After the proposed introduction of GST from July 01, 2017, the Indian industry will have to overhaul key area of the way their business is done with special emphasis on logistics. Pharmaceutical companies are no exception. In fact, due the peculiar nature of the pharma business, they will have to adapt their operations, and especially their supply chain in the post-GST era.
To start with, they will have to assess the impact of GST on their supply chain network as well as process and develop a supply chain operating model to suit the GST regime. It will be important to structure their source location, manufacturing locations, hubs, and pickup and delivery branches as per the required structure for smooth chain operations; to set up DC/RDC at the right location and align distributors, suppliers & customers with their structure.
Training employees about GST norms and rules; and re-designing the supply chain organisation structure are of vital importance. The industry will have to open additional distribution hubs and work towards rationalization of the C&FA model, etc. As a result, logistics and distribution will evolve as a competitive advantage through improved service levels, faster turnaround times and better fill rates at lower costs.
Pharma companies will have to plan their working capital rightly through proper inventory management, optimal cash flow management; and thereby arriving at a right costing and pricing of products.
Since GST is designed to create a more rational tax-sharing relationship between the Central Government and the State Governments, it is necessary to focus on appropriate contract management. To this end, it is imperative to have well-defined and proper long-term and short-term contracts as well as automated contract renewals and above all, drafting contracts as per geography’s (Central/State).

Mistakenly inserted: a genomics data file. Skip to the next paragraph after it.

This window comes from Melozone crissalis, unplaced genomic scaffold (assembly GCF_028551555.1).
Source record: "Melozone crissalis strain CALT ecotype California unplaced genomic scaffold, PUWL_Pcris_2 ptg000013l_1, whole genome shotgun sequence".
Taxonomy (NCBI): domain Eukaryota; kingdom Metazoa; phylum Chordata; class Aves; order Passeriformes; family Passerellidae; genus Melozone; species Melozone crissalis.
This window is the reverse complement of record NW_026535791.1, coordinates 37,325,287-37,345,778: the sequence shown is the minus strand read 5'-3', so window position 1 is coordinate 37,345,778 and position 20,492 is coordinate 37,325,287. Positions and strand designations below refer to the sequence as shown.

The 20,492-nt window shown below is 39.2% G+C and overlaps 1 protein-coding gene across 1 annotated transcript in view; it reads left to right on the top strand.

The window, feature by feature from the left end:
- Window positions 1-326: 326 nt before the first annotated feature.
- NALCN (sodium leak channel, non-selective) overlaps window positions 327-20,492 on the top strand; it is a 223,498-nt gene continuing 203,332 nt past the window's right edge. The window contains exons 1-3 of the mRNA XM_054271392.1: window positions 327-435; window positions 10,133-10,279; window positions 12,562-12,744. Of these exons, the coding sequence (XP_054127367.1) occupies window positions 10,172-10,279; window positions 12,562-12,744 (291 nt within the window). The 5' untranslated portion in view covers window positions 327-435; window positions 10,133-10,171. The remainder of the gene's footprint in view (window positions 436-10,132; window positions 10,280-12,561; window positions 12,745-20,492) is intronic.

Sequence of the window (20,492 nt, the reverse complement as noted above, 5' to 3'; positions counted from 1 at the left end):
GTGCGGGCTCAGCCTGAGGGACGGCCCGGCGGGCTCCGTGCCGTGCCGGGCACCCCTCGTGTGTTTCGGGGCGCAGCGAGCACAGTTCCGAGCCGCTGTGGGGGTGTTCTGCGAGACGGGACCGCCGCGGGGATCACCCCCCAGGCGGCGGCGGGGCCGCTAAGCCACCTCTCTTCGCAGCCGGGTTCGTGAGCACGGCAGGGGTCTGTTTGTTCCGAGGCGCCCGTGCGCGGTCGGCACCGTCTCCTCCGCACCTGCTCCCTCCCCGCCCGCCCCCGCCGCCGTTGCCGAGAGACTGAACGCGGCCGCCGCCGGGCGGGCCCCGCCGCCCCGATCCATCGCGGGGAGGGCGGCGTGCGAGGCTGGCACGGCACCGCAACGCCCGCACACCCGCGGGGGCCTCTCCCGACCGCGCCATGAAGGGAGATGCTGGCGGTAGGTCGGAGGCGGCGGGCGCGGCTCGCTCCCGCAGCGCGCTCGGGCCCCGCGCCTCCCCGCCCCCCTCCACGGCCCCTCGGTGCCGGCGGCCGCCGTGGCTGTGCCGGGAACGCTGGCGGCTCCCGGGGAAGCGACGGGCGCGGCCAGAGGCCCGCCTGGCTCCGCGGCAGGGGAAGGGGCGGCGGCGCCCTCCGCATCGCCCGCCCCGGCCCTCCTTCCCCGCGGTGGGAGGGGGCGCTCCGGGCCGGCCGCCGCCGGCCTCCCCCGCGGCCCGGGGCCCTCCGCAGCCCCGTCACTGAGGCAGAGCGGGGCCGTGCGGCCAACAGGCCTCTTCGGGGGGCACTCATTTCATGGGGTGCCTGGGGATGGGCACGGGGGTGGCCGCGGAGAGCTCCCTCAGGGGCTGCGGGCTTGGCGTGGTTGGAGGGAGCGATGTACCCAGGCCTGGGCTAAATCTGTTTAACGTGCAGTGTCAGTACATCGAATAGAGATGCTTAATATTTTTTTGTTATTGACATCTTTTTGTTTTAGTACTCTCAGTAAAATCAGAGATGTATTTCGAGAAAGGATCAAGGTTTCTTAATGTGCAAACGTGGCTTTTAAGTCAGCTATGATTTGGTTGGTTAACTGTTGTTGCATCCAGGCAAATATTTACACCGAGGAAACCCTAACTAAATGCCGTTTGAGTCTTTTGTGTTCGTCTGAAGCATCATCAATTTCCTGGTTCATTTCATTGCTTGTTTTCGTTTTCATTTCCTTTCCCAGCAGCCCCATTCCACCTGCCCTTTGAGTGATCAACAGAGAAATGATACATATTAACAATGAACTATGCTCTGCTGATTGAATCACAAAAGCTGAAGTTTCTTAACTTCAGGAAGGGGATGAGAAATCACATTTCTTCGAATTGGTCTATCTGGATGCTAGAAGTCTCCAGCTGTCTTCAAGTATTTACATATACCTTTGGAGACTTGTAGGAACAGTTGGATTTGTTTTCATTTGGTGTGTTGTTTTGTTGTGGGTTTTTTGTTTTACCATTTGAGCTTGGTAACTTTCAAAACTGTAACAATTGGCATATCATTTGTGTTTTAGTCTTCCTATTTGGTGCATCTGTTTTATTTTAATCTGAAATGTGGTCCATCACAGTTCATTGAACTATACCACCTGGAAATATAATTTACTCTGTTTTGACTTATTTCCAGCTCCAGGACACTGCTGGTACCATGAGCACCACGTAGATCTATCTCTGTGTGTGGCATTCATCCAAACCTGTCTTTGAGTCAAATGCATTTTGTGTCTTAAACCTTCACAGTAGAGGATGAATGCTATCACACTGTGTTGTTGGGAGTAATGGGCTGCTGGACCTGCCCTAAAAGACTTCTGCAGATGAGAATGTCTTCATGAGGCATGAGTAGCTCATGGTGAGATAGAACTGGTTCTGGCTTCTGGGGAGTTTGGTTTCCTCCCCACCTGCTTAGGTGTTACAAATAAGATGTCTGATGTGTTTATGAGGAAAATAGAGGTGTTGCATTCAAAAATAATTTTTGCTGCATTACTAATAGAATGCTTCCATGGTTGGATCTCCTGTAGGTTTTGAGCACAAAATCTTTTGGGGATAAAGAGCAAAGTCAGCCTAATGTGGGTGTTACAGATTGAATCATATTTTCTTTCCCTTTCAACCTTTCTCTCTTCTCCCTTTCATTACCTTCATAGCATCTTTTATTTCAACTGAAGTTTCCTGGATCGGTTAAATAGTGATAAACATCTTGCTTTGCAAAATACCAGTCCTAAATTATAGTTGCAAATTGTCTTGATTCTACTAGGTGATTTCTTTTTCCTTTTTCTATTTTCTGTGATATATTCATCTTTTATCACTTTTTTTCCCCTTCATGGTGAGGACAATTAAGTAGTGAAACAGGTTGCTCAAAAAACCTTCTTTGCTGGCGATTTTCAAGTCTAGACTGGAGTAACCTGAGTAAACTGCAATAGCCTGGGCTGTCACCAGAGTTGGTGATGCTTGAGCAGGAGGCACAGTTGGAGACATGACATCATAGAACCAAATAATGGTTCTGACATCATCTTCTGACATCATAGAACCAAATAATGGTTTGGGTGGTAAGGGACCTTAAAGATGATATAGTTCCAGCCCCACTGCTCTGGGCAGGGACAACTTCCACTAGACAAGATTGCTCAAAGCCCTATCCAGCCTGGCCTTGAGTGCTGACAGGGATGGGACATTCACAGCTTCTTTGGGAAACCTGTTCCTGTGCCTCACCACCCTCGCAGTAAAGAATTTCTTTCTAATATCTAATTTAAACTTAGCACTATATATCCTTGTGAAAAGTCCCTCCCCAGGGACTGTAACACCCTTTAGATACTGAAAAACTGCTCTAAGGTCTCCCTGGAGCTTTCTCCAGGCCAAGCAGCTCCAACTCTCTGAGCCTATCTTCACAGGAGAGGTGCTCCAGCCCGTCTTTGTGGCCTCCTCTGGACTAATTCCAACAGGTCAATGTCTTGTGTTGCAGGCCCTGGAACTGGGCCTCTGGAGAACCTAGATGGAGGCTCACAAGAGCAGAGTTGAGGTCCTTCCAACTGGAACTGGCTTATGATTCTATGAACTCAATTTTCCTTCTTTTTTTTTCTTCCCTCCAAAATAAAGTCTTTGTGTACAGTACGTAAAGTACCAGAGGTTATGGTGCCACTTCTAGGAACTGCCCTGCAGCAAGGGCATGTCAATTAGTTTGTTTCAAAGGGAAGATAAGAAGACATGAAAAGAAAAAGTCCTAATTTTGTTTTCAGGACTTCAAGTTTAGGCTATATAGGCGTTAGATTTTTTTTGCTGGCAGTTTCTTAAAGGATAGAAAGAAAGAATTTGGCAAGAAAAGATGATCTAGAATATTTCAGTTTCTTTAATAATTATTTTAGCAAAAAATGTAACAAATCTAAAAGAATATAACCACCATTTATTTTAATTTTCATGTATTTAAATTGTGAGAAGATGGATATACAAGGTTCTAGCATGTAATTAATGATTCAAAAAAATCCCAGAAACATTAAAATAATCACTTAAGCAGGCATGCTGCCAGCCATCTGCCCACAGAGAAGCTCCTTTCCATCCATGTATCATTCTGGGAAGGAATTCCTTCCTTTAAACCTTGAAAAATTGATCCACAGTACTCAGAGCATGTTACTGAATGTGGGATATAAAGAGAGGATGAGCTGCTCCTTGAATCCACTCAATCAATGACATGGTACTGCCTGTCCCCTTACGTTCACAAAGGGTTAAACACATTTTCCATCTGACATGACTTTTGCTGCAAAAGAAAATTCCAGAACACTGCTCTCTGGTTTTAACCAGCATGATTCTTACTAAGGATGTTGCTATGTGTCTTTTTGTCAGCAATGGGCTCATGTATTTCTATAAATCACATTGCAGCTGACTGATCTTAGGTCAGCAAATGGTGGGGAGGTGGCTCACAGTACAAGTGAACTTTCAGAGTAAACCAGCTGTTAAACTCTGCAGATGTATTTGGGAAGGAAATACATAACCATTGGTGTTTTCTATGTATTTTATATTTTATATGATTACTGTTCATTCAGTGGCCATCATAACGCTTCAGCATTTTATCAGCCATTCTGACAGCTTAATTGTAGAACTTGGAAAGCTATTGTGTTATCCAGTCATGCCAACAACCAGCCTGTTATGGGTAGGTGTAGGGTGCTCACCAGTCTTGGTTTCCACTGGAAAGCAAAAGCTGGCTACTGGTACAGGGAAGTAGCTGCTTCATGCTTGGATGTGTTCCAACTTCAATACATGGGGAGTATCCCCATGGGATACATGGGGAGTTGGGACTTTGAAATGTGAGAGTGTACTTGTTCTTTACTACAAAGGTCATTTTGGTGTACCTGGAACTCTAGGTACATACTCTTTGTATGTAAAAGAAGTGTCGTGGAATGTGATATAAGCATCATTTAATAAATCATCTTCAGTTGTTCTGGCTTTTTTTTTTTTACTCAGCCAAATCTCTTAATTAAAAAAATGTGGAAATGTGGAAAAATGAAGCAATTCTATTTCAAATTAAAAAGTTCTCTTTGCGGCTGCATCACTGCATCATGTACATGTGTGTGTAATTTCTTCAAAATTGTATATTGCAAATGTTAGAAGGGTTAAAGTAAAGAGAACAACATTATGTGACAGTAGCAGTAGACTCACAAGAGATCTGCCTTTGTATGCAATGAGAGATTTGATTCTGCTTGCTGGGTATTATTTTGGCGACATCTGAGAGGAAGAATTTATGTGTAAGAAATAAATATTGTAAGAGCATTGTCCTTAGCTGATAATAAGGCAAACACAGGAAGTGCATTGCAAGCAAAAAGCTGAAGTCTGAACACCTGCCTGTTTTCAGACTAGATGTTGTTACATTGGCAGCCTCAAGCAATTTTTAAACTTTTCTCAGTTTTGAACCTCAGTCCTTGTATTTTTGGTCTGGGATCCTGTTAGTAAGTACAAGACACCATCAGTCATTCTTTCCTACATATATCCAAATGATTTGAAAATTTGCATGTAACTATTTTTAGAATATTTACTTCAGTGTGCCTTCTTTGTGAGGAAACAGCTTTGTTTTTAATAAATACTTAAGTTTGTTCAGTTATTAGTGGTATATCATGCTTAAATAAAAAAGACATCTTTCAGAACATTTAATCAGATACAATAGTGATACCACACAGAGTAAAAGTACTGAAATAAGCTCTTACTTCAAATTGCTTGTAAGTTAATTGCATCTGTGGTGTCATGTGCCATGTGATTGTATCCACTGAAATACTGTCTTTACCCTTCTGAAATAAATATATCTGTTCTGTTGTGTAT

Technology is going to play a significant role in the success of the industry after the introduction of GST. Leveraging technology to renew master data and transactional data in the ERP system as per GST norms, procuring planning solutions-based tools and brining changes in the system for tax application by entity or process will be vital.
As far as the cash flow is concerned, a major impact will be seen as a result of the likely significant reduction in the inventory cost of distribution. Tax refunds on goods purchased for resale will lead to this benefit. Similarly, distributors are also expected to experience cash flow from collection of GST in their sales, before remitting it to the government at the end of the tax-filing period.
With the implementation of GST, cost of any service, including logistics, will be considered as a value-add, and the manufacturer will get tax credit for the service tax paid. Refund of accumulated credit on account of an inverted tax structure will also be due to them.
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